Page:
Most Australian parents think nothing of a couple of glasses of wine to relax in the evening or a nice cold beer after a hard day at work but now new research shows that drinking alcohol in front of your children regularly can contribute to binge drinking later in life
The problem doesn’t seem to be with the occasional drink. Children of European parents are introduced to alcohol quite early in life and even encouraged to sample it. They aren’t the ones going on the become binge drinkers. The ‘trigger’ seems to be the link between alcohol and mood, such as mummy drinking wine to relax in the evening or dad drinking a beer as a reward for working hard. When parents drink alcohol like this they are teaching children that alcohol is some sort of antidote for stress, fatigue, hardship...that’s where the real danger lies.
DrinkWise Australia is an independent, not-for-profit organisation focused on promoting change towards a healthier and safer drinking culture in Australia. In June 2008 they released the Kids Absorb Your Drinking campaign. They are calling for a generational change in attitudes to alcohol and the critical element of change is parents changing their own drinking behaviour and attitudes to alcohol.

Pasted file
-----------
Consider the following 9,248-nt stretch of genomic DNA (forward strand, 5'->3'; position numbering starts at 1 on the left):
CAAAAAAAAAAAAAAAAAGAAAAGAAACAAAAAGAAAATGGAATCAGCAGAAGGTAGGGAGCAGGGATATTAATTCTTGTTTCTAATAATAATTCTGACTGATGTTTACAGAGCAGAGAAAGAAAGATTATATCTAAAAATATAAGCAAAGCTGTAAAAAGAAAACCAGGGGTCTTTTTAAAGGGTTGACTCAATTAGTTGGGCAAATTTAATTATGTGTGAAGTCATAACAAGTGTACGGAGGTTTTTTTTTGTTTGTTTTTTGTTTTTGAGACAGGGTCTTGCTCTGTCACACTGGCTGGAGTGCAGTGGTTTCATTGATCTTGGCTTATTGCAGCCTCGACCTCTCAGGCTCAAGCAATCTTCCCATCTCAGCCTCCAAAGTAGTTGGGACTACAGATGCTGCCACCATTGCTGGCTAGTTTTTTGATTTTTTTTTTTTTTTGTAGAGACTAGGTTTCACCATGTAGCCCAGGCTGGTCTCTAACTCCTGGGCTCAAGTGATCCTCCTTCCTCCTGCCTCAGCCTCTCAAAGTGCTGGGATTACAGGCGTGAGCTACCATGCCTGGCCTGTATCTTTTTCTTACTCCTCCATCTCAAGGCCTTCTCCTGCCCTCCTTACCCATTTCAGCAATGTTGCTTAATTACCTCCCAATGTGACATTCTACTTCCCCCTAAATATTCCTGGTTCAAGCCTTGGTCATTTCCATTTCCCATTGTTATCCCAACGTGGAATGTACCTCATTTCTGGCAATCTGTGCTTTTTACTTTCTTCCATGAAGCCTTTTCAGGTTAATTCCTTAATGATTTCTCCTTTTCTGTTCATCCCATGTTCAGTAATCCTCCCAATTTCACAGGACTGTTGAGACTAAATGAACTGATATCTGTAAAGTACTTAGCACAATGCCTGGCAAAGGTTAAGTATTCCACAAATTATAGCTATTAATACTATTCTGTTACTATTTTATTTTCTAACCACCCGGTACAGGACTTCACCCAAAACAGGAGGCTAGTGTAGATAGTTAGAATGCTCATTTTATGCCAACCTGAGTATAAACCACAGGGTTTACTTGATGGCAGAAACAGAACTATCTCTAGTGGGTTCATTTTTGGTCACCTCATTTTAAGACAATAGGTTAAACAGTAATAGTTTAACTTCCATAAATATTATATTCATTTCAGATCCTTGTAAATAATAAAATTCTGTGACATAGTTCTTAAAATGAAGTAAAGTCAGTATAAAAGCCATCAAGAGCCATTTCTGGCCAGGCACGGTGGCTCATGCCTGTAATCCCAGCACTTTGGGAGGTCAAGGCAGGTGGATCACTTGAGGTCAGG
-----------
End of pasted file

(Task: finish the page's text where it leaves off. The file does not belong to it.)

Be a positive role model, use alcohol responsibly. KIDS ABSORB YOUR DRINKING, so watch your own alcohol consumption and remember that there is the option of not drinking alcohol at all. If alcohol does play a role in your family life, talk to your child about how you use alcohol responsibly and the rules and boundaries you follow.
Try not to make every family gathering or celebration focus around alcohol. Make a point of having alcohol-free events to demonstrate to your children that you can enjoy yourself without alcohol
DrinkWise also recommends parents having a chat about alcohol and it's effects at around the age of 10, before peer pressure can lead to experimentation. This seems young but kids as young as 11 and drinking alcohol. They need to understand the consequences.
Still not convinced?
An extensive two-year-long research think tank by Demos has shown it's not enough for parents to wait until their children are in bed to enjoy some wine because "children are more aware than they are often given credit for.”
They added: “Nor does this mean that parents can never drink in the presence of their children. But it does mean that parents should bear in mind how frequently they are drinking – particularly in front of their children.”